Still in tears, I shouted out, ”I tried to kill myself”.

“Who were you on the phone with?”

“A suicide hotline.”

She took the phone from my hand and exclaimed she didn’t understand what was wrong with me and my sister. I find the irony just as funny as it is cruel, given that I have always suspected my sisters’ cutting was at least in part due to her, just as much as she made me want to commit suicide. The threat of leaving for our home country (we are immigrants to the US) was more than enough. Giving your daughter a gift that she repeatedly stated she didn’t like (scarves make me afraid of choking, and this one was an infinity scarf, no less) was just another sign of how little she seemed to care. This blatant insensitivity combined with the screaming and threats were enough; the fact that this bled into our school life and hurt our ability to function as normal human beings was the tipping point.

Not that I didn’t already have trouble with that. I make eye contact for too long or too infrequently. I have trouble talking in public, and my penchant for long stints awake at night lead to a lot of philosophical wallowing, compounded by reading articles online. Sometimes I just lay back and try to take in what I read, overwhelmed by emotion at what I just read, and soaked in the endless possibilities the universe presented. Sometimes, I wish that night could last forever, and I could stay alone, reading and imagining all the beautiful things that could happen, and keeping people out – the unpredictable factor that caused so much grief not just to me, but to each other and the planet as a whole. Often, those times overlap, as contradictory as it may seem.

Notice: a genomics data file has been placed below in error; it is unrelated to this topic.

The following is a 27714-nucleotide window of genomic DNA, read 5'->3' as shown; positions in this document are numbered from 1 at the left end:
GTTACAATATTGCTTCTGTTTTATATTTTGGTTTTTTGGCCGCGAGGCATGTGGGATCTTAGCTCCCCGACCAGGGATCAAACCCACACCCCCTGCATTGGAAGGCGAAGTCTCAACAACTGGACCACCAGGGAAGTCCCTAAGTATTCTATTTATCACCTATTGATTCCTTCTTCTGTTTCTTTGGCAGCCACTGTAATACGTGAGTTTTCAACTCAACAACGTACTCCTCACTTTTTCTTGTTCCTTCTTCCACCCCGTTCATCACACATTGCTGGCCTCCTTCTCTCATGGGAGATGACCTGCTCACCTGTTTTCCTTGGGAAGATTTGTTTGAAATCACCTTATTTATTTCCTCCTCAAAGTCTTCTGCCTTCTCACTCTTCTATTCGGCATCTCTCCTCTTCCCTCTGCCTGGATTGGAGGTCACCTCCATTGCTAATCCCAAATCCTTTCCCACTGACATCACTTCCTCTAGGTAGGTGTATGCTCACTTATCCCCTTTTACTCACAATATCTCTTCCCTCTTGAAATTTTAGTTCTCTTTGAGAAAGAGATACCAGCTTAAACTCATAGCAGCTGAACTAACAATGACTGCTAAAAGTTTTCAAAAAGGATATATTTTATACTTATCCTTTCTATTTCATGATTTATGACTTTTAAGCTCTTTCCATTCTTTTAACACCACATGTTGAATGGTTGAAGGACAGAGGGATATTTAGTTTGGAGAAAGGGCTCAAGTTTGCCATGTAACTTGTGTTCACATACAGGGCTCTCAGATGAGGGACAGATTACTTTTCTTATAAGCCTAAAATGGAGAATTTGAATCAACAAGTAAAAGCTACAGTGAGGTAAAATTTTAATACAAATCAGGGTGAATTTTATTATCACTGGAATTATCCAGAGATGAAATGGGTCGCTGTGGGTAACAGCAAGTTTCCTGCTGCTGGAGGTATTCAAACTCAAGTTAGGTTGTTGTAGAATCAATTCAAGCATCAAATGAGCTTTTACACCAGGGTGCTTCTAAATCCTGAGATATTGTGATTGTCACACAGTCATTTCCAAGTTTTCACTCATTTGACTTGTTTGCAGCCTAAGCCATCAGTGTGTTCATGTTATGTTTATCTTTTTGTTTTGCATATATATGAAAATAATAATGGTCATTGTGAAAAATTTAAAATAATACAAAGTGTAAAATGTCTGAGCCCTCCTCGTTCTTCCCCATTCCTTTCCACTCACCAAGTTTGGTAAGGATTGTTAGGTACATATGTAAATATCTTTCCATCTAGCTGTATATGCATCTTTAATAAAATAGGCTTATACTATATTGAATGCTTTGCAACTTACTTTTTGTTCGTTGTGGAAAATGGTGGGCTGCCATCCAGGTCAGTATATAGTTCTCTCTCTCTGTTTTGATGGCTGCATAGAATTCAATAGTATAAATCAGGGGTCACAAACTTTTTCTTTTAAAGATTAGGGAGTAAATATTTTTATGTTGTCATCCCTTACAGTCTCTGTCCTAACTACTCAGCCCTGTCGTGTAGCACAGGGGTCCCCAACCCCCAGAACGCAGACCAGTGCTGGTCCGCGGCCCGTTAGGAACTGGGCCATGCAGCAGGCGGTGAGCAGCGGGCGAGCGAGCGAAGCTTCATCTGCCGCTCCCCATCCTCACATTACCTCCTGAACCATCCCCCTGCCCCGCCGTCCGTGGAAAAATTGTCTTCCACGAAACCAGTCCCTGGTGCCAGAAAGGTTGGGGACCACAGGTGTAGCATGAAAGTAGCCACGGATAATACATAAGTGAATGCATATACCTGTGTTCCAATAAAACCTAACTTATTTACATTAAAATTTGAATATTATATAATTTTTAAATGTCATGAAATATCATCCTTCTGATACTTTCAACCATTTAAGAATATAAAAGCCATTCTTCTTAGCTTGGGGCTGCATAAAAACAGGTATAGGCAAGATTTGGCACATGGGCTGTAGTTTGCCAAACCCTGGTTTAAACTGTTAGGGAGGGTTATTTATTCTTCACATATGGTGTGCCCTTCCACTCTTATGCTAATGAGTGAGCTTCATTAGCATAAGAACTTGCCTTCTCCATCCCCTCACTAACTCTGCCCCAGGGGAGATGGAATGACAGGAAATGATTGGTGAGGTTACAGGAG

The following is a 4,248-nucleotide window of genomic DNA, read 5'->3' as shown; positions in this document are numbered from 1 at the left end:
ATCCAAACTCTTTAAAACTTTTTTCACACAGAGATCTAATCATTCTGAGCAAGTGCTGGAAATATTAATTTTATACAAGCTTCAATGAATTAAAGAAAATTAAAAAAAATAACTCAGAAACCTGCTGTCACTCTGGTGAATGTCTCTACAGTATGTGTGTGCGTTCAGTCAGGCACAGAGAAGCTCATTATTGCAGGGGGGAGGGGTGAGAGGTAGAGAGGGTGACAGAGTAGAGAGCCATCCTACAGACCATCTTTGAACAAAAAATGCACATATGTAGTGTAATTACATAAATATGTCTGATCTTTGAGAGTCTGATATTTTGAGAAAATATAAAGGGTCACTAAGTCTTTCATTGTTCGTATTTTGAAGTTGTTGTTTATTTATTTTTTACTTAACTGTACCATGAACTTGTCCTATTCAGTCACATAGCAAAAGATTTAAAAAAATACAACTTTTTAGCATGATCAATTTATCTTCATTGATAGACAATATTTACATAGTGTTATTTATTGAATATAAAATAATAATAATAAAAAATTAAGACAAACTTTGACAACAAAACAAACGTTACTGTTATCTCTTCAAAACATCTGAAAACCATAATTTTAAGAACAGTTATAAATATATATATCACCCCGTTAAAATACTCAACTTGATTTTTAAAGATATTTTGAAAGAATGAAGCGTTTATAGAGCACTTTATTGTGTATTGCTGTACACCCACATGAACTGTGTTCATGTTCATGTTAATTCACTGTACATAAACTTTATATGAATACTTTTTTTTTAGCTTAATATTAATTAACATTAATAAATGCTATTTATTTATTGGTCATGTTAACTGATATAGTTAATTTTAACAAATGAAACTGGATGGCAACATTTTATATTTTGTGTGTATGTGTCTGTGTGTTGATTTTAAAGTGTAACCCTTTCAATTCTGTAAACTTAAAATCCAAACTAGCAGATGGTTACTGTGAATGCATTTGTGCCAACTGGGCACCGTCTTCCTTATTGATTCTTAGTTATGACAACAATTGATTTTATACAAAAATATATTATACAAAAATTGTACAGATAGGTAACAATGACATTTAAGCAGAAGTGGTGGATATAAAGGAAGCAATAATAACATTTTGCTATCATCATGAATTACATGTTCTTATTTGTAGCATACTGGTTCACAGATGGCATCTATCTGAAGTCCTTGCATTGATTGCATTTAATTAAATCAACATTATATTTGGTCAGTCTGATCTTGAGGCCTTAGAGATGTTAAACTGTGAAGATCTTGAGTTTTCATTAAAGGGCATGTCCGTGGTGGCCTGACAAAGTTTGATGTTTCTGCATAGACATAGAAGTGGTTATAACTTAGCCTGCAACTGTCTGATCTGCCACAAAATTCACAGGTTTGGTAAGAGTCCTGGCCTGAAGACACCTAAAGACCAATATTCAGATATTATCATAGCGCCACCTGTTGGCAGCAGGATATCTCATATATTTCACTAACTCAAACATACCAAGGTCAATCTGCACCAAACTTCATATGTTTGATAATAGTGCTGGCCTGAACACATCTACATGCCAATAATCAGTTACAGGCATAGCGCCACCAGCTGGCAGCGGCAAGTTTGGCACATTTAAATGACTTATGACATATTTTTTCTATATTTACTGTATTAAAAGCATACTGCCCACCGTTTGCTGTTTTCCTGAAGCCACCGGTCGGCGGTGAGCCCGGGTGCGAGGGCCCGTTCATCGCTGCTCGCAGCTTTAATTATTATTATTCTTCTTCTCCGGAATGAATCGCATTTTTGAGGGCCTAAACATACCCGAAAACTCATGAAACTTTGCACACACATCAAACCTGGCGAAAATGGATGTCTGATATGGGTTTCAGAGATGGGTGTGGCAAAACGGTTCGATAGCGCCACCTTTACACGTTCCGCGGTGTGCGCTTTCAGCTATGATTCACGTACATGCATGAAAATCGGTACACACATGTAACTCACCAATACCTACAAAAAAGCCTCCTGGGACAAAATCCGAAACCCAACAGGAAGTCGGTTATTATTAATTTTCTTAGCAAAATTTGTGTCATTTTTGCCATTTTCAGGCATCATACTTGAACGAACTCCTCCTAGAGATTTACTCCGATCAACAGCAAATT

I believe that Chester felt the same way, in a sense. He didn’t stop himself from dying or deal with grades and parents; at least not in the way I did (and still do). I believe he felt the same way about the world, that the greatness of human beings was limitless and at the same time limited by its own nature. He was probably all too aware of his surroundings and actions as he waited to die.

Of course, I don’t know that for sure. Only he can know that, and there’s no way to verify this. Because he’s dead. Because he committed suicide. Because he killed himself. Whichever synonymous sentence you pick, it’s important to realize that there’s no nice way to say it. ‘Passed away’ is a personal peeve of mine, because it cushions the cold hard truth. There’s nothing nice and soft about death, and while I didn’t know him personally or even as a follower, I think it’s fair to say that Chester Bennington felt pain as acutely as I have, or possibly even more, and the we should grieve his death in a way that doesn’t trivialize that pain. Grieving over him should hurt, hurt a lot.

Anonymous post.


Image Source:

Featured image: This image was originally posted to Flickr by Kristina Servant. The image has been licensed for fair use by the creator under the Creative Commons license – Attribution 2.0 Generic (CC BY 2.0). No changes were made.